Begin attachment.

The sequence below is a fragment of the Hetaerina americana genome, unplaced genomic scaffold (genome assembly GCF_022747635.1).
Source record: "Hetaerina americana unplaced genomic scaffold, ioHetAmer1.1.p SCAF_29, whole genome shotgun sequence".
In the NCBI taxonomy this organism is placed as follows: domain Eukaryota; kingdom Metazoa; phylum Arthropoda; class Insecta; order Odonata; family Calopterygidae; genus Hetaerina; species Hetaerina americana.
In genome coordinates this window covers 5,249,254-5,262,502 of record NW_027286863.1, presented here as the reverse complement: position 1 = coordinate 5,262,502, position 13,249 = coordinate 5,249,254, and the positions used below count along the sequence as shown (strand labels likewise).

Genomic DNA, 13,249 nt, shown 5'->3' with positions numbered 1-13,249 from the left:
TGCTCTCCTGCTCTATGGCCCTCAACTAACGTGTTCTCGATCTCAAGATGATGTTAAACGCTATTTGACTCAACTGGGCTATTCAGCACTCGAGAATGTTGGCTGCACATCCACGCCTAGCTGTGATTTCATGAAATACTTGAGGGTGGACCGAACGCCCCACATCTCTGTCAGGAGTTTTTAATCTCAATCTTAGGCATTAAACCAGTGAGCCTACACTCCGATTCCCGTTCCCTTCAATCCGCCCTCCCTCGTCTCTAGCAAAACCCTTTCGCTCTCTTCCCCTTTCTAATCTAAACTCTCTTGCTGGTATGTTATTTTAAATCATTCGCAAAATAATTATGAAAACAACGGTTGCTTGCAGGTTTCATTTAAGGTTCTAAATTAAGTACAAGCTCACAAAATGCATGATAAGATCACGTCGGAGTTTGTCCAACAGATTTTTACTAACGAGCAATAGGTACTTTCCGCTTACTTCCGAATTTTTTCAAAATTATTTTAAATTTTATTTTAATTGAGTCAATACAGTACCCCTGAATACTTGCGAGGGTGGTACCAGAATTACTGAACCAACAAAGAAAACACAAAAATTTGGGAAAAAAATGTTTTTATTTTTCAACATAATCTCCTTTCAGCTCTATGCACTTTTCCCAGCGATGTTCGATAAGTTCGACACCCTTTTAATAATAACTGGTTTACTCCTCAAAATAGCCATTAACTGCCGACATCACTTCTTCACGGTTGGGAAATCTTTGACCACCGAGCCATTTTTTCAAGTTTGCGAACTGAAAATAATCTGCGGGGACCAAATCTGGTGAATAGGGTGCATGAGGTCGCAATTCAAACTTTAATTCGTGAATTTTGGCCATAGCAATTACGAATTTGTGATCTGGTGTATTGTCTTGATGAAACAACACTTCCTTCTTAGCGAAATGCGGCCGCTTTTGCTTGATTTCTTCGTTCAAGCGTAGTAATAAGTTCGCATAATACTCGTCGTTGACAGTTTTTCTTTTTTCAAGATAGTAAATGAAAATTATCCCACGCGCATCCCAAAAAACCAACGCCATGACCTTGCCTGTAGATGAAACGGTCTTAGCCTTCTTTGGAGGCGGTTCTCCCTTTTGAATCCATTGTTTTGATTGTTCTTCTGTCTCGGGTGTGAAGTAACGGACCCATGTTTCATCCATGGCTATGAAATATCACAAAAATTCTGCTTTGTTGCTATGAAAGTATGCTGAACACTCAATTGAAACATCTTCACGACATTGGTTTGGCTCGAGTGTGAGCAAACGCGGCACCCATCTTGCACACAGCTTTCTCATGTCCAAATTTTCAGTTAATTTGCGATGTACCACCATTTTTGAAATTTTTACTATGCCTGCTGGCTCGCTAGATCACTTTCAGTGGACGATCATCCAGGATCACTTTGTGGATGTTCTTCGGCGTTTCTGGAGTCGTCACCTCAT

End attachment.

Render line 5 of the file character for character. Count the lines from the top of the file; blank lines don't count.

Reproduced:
Genomic DNA, 13,249 nt, shown 5'->3' with positions numbered 1-13,249 from the left: